The results of a new study from Indiana University compared the brain activity of alcoholic women, like those who seek the help of our alcohol detox Delray Beach program, to that of women not addicted to alcohol. The study, which used functional magnetic resonance imaging or fMRI, found surprisingly distinct differences between the brains of alcoholic and non-alcoholic women. Researchers believe that the anterior insular region of the brain could play a strong role in the development of alcoholism in women.
Binge Drinking on the Rise in Women at Our Alcohol Detox Delray Beach Program
This study is part of a larger effort by researchers to better understand the gender differences between men and women who need the services like our alcohol detox Delray Beach program. Differences in the way that men and women process alcohol make understanding the mechanisms behind female alcoholism particularly important. Women become addicted to alcohol much more quickly than men, and experience physiological damage due to its effects much sooner. For women, the dangers of drinking too much alcohol include heart disease, liver damage and breast cancer. The threshold of safe weekly alcohol consumption for women has been set at eight drinks, compared to 14 for men.
However, binge drinking is on the rise among women. One in five teen girls binge drinks at least three times monthly. One in eight women between the ages of 18 and 54 binge drinks at least three times monthly. According to the CDC, a drinking binge is defined as consuming four or more drinks in less than two hours if one is woman, or five or more drinks in less than two hours of one is a man. The more often a woman binge drinks, the greater the danger that she will find herself in need of a program like our alcohol detox in Delray Beach.
Identifying Differences in Brain Network Activation Among Alcoholic Women
In order to better understand what causes women to need our alcohol detox Delray Beach program, researchers devised a set of “ecological” tasks. For the study, participants were asked to first make decisions about control stimuli – like food or neutral stimuli – so that researchers could establish a baseline for risky behavior in both alcoholic and non-alcoholic women.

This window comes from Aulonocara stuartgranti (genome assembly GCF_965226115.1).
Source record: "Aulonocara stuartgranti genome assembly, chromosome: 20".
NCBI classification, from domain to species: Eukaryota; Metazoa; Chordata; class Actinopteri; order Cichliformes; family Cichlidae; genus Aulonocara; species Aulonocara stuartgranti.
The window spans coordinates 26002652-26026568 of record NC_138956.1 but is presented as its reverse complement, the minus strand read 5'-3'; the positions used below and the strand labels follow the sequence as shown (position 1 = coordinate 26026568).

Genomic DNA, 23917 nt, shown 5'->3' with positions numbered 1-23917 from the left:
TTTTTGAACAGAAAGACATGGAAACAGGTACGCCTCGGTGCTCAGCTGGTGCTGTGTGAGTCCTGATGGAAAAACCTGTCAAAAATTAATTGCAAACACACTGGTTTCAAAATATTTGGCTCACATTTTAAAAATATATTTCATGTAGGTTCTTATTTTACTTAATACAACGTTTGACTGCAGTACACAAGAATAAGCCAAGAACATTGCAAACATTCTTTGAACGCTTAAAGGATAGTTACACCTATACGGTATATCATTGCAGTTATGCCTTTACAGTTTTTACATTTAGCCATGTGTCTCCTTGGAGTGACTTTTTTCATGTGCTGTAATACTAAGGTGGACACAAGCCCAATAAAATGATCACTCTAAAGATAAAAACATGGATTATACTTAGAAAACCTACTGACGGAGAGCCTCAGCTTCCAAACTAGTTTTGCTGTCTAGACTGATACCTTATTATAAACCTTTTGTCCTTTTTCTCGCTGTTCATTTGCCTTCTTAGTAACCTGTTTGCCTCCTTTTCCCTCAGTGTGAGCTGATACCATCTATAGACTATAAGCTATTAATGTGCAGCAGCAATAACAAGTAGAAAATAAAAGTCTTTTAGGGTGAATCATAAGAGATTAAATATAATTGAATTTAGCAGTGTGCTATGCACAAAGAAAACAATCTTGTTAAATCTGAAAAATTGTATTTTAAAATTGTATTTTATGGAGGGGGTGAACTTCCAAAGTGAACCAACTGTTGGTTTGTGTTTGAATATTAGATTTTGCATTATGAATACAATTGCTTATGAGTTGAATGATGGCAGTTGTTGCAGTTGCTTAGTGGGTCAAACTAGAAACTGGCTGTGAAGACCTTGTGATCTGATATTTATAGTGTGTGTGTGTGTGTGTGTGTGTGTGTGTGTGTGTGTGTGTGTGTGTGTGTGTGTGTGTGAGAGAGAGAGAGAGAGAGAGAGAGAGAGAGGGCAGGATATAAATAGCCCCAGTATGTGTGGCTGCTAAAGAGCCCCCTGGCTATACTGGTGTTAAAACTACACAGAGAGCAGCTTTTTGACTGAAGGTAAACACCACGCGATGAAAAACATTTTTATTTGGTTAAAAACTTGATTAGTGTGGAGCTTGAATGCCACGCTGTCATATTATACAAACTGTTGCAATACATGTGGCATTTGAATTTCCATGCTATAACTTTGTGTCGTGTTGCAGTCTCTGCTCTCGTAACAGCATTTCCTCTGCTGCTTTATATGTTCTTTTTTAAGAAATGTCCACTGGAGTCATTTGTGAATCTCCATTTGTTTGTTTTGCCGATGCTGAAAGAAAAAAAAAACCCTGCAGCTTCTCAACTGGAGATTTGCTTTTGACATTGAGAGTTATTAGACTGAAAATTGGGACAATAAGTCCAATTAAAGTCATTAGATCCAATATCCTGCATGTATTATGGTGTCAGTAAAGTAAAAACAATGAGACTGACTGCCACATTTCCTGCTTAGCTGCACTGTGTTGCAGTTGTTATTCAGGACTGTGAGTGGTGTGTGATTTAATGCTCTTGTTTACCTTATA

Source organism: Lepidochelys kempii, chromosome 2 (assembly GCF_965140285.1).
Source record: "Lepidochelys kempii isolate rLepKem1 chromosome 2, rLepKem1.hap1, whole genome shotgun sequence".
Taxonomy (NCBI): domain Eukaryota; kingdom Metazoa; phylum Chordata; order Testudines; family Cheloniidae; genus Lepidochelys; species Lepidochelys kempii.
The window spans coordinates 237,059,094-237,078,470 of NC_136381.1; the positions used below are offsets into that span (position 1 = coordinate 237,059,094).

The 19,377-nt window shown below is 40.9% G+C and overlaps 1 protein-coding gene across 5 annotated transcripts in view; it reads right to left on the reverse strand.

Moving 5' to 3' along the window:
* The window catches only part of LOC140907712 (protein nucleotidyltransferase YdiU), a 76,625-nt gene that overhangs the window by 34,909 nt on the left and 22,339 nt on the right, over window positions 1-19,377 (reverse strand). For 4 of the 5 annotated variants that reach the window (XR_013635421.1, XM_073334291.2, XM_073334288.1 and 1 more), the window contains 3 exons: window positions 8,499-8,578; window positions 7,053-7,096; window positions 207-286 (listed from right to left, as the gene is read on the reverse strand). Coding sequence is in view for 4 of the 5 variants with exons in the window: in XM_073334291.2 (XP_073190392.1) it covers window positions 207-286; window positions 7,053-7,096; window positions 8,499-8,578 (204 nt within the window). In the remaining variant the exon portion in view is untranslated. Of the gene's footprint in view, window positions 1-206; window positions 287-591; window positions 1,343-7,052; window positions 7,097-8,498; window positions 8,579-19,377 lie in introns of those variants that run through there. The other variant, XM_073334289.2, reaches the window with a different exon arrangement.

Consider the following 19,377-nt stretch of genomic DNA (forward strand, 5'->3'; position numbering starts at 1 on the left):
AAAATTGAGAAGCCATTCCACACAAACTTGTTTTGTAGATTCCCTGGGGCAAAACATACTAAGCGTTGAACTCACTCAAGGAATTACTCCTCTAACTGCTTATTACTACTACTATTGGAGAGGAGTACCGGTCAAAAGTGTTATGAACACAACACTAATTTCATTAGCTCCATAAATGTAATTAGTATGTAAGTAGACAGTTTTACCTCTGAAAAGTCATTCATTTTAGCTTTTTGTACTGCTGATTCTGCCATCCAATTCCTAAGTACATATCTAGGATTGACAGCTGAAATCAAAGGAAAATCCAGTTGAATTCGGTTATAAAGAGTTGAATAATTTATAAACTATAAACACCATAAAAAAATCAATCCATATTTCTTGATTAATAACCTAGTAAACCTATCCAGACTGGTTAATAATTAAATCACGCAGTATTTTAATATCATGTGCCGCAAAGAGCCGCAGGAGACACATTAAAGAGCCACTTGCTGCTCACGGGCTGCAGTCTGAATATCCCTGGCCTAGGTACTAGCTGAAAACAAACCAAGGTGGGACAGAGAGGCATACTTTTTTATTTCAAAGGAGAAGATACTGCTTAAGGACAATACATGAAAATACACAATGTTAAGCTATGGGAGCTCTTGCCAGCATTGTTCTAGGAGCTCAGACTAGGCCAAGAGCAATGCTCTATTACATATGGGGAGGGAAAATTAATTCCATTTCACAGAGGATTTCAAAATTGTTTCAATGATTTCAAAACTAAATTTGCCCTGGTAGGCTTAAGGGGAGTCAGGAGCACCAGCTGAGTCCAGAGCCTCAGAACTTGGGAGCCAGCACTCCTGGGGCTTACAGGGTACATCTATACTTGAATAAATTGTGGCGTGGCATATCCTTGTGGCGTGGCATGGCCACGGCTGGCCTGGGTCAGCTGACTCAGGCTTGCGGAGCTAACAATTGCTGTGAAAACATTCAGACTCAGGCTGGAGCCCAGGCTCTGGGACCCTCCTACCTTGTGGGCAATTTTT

Then, study participants were asked to make a decision about one of two situations regarding alcohol – a low-risk situation and a high-risk situation. In the low-risk situation, study participants were told to imagine they were in a bar, and that they had been offered a drink, along with two shots, and a ride home. For the high-risk situation, study participants were again asked to imagine themselves in a bar, where they were offered a drink, along with six shots, and no ride home.
Lindsay Arcurio, a grad student in the Department of Psychological and Brain Sciences, said of the two scenarios, “We wanted to take a sledgehammer approach to really find the differences between cases that are definitely high-risk and those that are definitely low-risk.” In other words, by drawing such a clear distinction between the low-risk and the high-risk scenarios, researchers were better able to distinctly see the brain differences between women who do and women who do not need services like our alcohol detox Delray Beach program.
Women in the control group demonstrated less brain activity in regions associated with “approach behavior,” the sort of behavior required to decide to take the drink in a high-risk situation. Instead, these women demonstrated brain activity in the region associated with a relaxed, enacted or resting mental state, which many believe is also associated with thinking about one’s future.
In contrast, alcoholic women in the study did not demonstrate reduced activity in any of the three brain regions studied. Instead they demonstrated activity in the part of the brain associated with reward and pleasure, activity in the part associated with resting or thinking about one’s future, and activity in the part associated with cognitive control. Researchers believe these findings mean that women who need programs like our alcohol detox in Delray Beach have trouble switching between one region of the brain and another when making a decision regarding alcohol; they are unable to settle on an appropriate strategy.
Deactivating one part of the brain in order to activate another – what the researchers describe as “switching between networks” – is a function that’s associated with the anterior insular and anterior cingulate regions, where significant differences between the alcoholic women and the non-alcoholic women were found. This leads researchers to believe that the insula could be implicated in female alcoholism. New treatments for alcoholism in women could someday target this region of the brain.
If you’re struggling with alcoholism, you don’t have to face it alone. Call us today @ 888-699-5679 to learn more about our alcohol detox Delray Beach program.